Oscars 2024: A Deep Dive into the Best Picture Nominees

Oscars 2024: A Deep Dive into the Best Picture Nominees

The Best Picture at the Oscars 2024 race is as diverse and riveting as it gets, with a mix of genre-defining blockbusters, poignant dramas, and groundbreaking foreign films.

This year, the cinematic landscape was dominated by “Barbenheimer,” a term coined by the media frenzy surrounding the simultaneous success of “Barbie” and “Oppenheimer.” Yet, amidst this buzz, a slew of other significant films have made their mark, from narratives exploring deep societal issues to those revisiting historical events with a fresh perspective.

American Fiction

Cord Jefferson’s “American Fiction” marks a remarkable directorial debut, weaving a narrative that’s both a critical and commercial success. The film centres on Thelonius ‘Monk’ Ellison, portrayed by Jeffrey Wright in what many are calling the role of his lifetime. As Monk navigates the unexpected success of his satirical novel, the film delves into themes of identity, family, and the unpredictability of life, earning it nominations for both Best Picture and Best Actor, among others.

Anatomy of a Fall

This French drama stands out as a compelling courtroom drama wrapped in the complexities of a marriage. Directed by Justine Triet, “Anatomy of a Fall” has been lauded for its intricate screenplay and powerful performances, making it a strong contender in the international film category at the Oscars. The film’s narrative challenges viewers to piece together the truth, offering no easy answers in a story of love, loss, and mystery.


Greta Gerwig’s “Barbie” has defied expectations, transforming a global toy icon into a cinematic phenomenon that grossed over $1.5 billion. Despite its commercial success and critical acclaim, the film’s snub in the Best Actress and Best Director categories has been a point of contention. Nevertheless, “Barbie” remains a cultural milestone, celebrated for its inventive storytelling and vibrant aesthetic.

Killers of the Flower Moon

Martin Scorsese’s “Killers of the Flower Moon” revisits a dark chapter in American history with a narrative centred on the Osage murders of the 1920s. Despite its stellar cast and gripping storyline, the film faces stiff competition in a year filled with exceptional cinema. Lily Gladstone’s performance stands out, but other nominees may overshadow the film’s overall impact.


Bradley Cooper’s “Maestro” offers a unique biographical look at Leonard Bernstein, focusing on the maestro’s relationship with his wife, Felicia Montealegre. Cooper’s dedication to the role, including learning to conduct for the film, pairs with Carey Mulligan’s outstanding performance to create a deeply personal and insightful film.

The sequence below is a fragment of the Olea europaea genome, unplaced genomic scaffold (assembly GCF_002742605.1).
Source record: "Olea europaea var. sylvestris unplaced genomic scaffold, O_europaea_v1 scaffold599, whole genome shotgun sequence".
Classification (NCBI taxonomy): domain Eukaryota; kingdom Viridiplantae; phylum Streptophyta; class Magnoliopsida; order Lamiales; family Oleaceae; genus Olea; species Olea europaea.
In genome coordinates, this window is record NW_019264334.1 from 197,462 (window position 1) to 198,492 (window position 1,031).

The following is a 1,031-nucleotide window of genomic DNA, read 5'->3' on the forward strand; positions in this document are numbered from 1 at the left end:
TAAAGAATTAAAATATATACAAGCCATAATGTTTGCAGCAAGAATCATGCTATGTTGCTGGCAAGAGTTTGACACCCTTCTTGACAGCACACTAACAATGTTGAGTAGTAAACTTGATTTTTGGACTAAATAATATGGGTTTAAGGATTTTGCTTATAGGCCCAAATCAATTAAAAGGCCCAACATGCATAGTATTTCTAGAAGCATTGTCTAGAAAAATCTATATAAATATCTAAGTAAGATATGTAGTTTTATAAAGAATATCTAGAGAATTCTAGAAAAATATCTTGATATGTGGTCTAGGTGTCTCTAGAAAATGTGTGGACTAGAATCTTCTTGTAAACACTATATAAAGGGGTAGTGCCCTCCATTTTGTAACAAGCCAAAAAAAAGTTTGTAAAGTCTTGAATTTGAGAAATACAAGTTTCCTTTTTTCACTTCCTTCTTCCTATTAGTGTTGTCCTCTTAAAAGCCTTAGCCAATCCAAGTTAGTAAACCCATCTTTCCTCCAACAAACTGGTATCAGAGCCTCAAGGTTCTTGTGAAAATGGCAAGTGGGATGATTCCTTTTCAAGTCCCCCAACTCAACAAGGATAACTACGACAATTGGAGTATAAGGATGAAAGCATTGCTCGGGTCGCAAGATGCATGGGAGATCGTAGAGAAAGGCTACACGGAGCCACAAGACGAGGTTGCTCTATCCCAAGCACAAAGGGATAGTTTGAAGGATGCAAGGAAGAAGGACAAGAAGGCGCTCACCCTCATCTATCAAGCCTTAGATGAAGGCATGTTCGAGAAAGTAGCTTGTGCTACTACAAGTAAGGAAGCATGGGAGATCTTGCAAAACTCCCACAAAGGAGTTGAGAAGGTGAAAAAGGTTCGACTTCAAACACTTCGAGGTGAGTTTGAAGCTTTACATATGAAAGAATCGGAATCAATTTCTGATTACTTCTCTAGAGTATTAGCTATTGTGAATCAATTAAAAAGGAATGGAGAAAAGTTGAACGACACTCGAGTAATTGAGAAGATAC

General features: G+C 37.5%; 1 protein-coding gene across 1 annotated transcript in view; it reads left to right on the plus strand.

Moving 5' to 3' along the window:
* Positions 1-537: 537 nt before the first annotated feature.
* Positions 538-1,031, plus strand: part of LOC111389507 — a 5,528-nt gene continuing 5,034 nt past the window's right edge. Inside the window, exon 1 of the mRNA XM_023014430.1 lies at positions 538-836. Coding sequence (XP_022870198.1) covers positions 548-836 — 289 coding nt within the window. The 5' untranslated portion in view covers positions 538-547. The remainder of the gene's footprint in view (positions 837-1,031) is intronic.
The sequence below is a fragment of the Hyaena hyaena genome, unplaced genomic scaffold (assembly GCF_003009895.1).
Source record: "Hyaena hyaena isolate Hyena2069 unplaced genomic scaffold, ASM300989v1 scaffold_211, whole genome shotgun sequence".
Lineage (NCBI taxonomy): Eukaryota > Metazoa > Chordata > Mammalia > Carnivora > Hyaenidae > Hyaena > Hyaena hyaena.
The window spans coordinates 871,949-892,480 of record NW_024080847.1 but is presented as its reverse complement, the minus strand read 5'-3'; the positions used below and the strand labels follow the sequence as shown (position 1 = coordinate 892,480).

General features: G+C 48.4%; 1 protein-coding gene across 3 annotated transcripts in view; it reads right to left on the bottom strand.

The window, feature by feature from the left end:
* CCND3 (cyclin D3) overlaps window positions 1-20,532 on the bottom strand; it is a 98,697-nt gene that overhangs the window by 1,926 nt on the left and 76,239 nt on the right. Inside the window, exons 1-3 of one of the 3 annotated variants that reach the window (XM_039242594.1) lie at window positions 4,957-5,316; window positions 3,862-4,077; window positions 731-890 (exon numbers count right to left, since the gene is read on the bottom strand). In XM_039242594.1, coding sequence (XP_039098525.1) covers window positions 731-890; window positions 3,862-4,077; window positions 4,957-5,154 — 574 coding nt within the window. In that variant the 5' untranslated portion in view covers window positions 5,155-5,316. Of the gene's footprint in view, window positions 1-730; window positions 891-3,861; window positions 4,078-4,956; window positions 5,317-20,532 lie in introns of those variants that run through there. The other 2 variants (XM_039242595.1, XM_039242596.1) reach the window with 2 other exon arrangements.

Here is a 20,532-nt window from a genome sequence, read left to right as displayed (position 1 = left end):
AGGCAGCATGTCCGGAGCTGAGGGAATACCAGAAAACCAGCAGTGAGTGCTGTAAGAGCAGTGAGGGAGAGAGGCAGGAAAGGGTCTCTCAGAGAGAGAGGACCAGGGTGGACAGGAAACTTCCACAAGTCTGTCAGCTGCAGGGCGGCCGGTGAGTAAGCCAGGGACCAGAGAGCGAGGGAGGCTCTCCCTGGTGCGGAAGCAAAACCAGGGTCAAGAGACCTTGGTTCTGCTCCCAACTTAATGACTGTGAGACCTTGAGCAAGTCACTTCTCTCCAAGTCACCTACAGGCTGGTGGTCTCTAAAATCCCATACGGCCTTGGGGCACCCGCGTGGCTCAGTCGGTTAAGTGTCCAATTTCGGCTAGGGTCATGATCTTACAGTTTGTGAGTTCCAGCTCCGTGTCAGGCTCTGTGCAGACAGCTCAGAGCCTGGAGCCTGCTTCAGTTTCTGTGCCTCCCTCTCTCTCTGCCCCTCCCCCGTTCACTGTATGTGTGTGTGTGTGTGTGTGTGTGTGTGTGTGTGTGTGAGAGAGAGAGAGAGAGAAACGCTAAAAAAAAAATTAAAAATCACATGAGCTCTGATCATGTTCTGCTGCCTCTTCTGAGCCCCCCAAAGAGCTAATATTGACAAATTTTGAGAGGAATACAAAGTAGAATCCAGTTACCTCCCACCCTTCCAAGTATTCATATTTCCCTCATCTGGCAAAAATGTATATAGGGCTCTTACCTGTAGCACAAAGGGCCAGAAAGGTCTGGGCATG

Christopher Nolan’s “Oppenheimer” is a frontrunner for Best Picture, combining box office success with critical acclaim. This biographical epic about J. Robert Oppenheimer and the atomic bomb has not only cemented Nolan’s reputation as a master filmmaker but also stands as a testament to the power of cinema to explore complex historical and ethical themes.

Past Lives

Celine Song’s “Past Lives” presents a delicate, introspective look at love, memory, and identity. Though Greta Lee’s performance was surprisingly overlooked for a nomination, the film itself has garnered attention for its nuanced storytelling and emotional depth, introducing Song as a significant new voice in cinema.

Poor Things

Yorgos Lanthimos and Emma Stone reunite in “Poor Things,” a film that challenges societal norms and perceptions of womanhood. Stone’s performance has been praised for its boldness and depth, signalling the continuation of a fruitful creative partnership with Lanthimos.

The Zone of Interest

As one of the foreign language films to break into the Best Picture category, “The Zone of Interest” offers a haunting look at the human capacity for indifference in the face of atrocity. Set against the backdrop of Nazi Germany, the film serves as a poignant reminder of the dangers of complacency and the importance of remembrance.

As the Oscars night approaches, the question of who will take home the Best Picture award remains open. With such a diverse array of films, each offering its unique vision and voice, the 2024 Oscars promise to be a celebration of the vast spectrum of storytelling that cinema has to offer. Whether it’s the historical depth of “Oppenheimer,” the cultural impact of “Barbie,” or the emotional resonance of “Past Lives,” this year’s nominees reflect the rich tapestry of human experience and the boundless potential of film as an art form.

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